Three years after Essex tragedy, Vietnamese human trafficking continues
Despite the 2019 Essex tragedy, human trafficking of Vietnamese nationals to and through Europe continues, a report by Belgium's federal migration centre Myria showed on Wednesday. The centre, therefore, calls for raising awareness around the issue among frontline services, such as police or medical services.
In 2019, the bodies of 39 Vietnamese, including two children, were found in a refrigerated truck in the English county of Essex. All died due to overheating and a lack of oxygen in the container they were transported in. Nevertheless, the phenomenon of "debt bondage" is still on the rise: people are recruited with false promises of employment, often putting themselves deeply in debt. They are often smuggled into the UK in life-threatening conditions and have to work in exploitative conditions en route, including in Belgium, and on arrival to pay off their smuggling debts.
In this context, Myria recommends that as soon as frontline services find Vietnamese working illegally, in nail salons or exotic restaurants for example, they consider that these people may be victims of human trafficking. Subsequently, the national mechanism for referral to specialised shelters can be applied. "It is in these shelters that victims can regain confidence and move on with their lives," Myria stresses.
Several victims reported that they were "dehumanised" through the language used by the smugglers, as they were often described as "chickens" or "goods".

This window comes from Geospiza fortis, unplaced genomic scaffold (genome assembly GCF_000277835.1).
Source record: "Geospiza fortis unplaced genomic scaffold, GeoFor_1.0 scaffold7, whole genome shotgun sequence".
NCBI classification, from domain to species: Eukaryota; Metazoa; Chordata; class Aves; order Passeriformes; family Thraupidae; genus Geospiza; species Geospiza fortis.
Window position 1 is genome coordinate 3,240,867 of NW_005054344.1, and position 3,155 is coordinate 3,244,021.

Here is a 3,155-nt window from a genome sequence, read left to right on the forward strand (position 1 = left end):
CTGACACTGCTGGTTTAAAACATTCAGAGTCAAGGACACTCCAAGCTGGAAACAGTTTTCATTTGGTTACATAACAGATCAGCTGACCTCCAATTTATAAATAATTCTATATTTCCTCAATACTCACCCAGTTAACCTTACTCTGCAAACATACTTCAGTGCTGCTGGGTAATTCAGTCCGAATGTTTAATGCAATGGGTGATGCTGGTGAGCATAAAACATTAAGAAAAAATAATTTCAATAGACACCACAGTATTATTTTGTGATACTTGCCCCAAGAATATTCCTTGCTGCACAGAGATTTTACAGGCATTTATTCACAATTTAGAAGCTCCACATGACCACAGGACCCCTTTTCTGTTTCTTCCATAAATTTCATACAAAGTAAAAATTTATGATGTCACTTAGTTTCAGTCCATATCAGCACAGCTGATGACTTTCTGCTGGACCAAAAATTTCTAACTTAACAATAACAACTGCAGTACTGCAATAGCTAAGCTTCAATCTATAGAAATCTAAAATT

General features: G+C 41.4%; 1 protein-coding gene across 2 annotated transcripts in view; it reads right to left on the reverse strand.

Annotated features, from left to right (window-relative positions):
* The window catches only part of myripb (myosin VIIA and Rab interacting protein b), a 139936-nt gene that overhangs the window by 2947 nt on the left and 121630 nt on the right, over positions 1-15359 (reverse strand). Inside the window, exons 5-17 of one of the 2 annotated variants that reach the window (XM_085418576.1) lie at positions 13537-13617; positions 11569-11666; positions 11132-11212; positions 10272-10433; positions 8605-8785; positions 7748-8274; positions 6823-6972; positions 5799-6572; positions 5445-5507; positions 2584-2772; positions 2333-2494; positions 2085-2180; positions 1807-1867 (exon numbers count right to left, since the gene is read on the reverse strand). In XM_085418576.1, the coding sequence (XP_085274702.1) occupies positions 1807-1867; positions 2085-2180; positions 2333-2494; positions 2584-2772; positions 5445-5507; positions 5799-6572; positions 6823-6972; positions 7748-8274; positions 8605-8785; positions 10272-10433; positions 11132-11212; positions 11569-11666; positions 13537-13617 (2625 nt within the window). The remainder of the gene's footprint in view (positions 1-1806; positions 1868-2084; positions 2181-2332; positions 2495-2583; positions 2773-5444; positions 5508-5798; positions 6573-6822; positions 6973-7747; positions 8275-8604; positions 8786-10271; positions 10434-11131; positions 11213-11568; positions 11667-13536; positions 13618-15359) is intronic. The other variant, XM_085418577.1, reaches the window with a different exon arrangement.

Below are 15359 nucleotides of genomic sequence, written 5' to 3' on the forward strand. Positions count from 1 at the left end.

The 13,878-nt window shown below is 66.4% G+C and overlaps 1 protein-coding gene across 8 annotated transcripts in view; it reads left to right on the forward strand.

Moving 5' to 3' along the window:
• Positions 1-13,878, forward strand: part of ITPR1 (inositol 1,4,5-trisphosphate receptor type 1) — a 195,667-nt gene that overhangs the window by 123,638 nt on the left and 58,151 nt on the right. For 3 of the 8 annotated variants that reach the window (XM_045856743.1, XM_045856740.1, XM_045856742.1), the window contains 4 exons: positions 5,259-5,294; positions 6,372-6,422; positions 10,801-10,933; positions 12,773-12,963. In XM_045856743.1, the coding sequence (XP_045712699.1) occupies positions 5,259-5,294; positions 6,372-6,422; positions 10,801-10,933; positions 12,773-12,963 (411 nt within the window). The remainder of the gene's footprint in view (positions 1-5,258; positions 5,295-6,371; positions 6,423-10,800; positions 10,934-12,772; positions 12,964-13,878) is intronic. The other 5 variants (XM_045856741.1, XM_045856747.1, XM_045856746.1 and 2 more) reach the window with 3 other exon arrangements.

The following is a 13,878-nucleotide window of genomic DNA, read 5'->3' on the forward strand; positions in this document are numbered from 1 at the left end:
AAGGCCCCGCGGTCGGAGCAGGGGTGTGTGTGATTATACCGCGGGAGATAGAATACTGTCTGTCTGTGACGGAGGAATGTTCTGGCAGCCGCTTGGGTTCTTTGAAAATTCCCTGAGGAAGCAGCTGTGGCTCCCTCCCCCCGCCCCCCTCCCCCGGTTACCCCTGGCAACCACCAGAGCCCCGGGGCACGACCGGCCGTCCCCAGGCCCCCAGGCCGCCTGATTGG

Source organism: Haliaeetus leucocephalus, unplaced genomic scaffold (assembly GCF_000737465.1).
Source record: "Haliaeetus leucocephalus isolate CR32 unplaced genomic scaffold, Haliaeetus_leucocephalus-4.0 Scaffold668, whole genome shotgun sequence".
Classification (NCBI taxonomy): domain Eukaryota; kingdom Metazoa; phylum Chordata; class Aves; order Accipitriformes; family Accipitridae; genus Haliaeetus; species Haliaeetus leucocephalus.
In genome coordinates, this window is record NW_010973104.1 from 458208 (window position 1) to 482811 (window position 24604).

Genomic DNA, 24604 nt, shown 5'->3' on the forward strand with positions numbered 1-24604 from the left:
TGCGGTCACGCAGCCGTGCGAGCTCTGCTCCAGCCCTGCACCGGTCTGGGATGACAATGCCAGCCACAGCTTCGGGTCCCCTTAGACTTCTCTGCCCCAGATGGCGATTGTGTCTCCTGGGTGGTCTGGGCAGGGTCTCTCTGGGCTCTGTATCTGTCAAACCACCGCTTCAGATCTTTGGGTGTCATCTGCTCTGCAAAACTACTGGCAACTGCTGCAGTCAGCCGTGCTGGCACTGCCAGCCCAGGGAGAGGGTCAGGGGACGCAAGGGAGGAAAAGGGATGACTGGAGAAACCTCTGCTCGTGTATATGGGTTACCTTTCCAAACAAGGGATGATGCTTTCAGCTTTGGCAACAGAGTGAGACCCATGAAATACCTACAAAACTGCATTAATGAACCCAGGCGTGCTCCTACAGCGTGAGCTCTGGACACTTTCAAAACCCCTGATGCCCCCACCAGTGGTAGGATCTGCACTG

Breaking free from the web of debt is no easy task, as Vietnamese victims are often vulnerable and highly dependent on their exploiters. It is, therefore, crucial that frontline services such as police officers or medical workers are made aware of the issue and have the necessary resources to conduct an investigation and intervene. In light of this, Myria calls for continued training with due attention to the cultural context of Vietnamese victims.
The annual report describes staggering details about Vietnamese human smuggling and trafficking in Europe. For instance, witness statements reveal that after the Essex tragedy, smugglers further inflated the price of their "services" and that safehouses and hiding addresses were recently discovered in the Belgian towns of Wichelen, Leuven and Leopoldsburg. Several victims also reported that they were "dehumanised" through the language used by the smugglers, as they were often described as "chickens" or "goods".
In October 2019, 39 bodies were found in a shipping container at Waterglade Industrial Park in Essex, Britain © Photo by Ray Tang/Xinhua